Protecting our critical national infrastructure from unfair trading practice
The Trade Secretary, Liz Truss, has said that the government would support our calls to safeguard the steel industry by introducing emergency legislation to extend the vital steel safeguards which protect our domestic industry from unfair trading practices. We could not have allowed our steel industry and the jobs that it supports to be undermined by any decision to not extend these safeguards.
Steel safeguards are measures that restrict the ability of other countries to dump cheap steel in the UK, distorting the market and undermining the UK steel industry. The independent Trade Remedies Authority (TRA) had recommended removing safeguards from 9 out of 19 categories of steel, and this would have posed a real risk to the viability of UK-produced steel, including at Liberty Steel in Stocksbridge.
Although the TRA produces its recommendations independently, it is up to the Secretary of State to approve those recommendations. However, under current law the Secretary of State does not have the power to amend the recommendations or extend the safeguards. If they reject the recommendations, safeguards would have lapsed on all 19 categories of steel.
I joined with colleagues representing steel communities to form the Conservative Steel Caucus, and together we spent weeks making the case for the need to change the law and give the Government the power to extend these vital safeguards.
We met on numerous occasions with the Prime Minister, the Secretary of State for International Trade, the Business Secretary, and the Chief Executive of the TRA. Our discussions were focussed on the importance of the UK steel industry to our wider economy and national security, and the flaws in the process that led to the recommendations. Of particular concern was the fact that the review did not take into account the current global circumstances, and instead had to make recommendations based on analysis of data from 2017.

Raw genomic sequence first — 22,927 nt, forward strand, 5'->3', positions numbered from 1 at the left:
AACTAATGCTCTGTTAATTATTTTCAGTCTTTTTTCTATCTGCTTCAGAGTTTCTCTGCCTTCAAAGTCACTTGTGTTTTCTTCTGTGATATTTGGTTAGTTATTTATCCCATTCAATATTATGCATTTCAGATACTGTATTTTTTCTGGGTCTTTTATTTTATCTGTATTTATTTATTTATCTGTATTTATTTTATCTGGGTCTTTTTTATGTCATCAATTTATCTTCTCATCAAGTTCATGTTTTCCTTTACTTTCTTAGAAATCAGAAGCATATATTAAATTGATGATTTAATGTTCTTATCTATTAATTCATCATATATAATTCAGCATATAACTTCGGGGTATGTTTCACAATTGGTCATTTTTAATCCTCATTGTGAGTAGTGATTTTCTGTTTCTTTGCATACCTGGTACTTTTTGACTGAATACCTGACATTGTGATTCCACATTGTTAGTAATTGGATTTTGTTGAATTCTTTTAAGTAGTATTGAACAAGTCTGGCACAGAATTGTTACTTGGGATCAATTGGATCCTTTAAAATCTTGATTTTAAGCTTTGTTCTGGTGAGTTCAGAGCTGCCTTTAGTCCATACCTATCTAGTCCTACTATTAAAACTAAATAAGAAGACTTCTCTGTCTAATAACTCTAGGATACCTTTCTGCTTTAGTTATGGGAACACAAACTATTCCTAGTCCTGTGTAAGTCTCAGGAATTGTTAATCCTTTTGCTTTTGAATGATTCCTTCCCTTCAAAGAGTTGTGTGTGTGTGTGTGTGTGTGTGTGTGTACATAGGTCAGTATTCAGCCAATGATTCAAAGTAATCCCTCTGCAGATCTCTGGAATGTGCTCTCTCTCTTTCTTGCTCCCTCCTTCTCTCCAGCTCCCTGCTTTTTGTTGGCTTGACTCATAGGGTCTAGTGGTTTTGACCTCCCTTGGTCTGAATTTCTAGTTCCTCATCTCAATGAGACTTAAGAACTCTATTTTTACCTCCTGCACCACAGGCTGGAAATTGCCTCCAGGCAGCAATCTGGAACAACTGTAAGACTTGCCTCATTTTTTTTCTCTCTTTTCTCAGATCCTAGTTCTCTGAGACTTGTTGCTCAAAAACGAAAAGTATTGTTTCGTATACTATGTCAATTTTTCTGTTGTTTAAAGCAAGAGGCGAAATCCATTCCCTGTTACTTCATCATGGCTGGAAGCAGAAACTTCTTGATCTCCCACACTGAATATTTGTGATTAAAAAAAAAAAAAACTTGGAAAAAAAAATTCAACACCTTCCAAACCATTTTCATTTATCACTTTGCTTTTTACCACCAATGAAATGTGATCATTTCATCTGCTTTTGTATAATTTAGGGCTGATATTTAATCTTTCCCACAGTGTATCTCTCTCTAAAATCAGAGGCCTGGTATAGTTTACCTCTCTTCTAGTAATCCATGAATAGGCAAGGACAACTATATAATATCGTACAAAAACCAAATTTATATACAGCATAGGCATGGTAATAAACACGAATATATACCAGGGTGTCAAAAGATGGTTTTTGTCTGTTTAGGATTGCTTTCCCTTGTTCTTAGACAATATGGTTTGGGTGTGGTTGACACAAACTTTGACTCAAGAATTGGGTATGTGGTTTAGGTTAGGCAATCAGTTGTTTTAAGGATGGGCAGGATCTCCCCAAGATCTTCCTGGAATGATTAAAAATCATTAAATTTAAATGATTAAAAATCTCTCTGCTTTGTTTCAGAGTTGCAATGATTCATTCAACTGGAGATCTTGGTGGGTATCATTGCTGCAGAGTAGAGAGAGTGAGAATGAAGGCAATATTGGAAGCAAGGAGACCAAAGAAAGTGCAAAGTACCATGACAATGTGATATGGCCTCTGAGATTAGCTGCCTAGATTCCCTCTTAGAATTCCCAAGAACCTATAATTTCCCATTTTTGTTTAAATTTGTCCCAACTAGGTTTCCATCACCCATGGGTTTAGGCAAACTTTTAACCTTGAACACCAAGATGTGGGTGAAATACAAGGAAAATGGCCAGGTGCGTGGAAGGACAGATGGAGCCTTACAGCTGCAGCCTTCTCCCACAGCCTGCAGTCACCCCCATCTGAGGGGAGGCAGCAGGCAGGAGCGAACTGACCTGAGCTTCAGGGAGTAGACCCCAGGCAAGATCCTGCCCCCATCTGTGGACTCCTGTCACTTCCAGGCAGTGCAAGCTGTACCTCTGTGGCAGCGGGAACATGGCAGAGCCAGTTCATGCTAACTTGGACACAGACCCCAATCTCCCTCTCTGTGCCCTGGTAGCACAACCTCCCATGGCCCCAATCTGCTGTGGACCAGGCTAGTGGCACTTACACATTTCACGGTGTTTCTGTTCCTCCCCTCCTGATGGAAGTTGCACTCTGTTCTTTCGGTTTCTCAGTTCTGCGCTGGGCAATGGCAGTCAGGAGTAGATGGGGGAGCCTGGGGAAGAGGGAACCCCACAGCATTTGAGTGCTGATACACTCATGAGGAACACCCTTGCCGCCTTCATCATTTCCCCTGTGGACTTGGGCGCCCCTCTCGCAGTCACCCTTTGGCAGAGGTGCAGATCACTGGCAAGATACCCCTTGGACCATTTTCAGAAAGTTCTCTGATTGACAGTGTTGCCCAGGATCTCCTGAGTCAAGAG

I was pleased to see the widespread recognition by ministers of the value of a strong domestic steel industry, which supports well-paid, high-value jobs in communities across the country. There is a clear understanding of the need to protect our critical national industries from economic threats and underhand global trading practices.
It was through this positive engagement with the decision makers, and by making a strong case based on facts, that we were able to secure agreement for this emergency legislation. Not only does this immediately extend safeguards for additional categories of steel, but the Government has also committed to reviewing and reforming the TRA process to ensure we do everything possible to support our domestic industries.
As the Prime Minister himself has said on many occasions, in 2016 we voted to take back control. That means taking back control of our trade and industrial policy, and making sure that decisions reflect the needs of the UK economy.
Westminster can sometimes seem a long way away but issues like this show how important it is to have local representatives in Parliament, standing up for local concerns and using persistent persuasion to make sure that local people and communities get a good deal.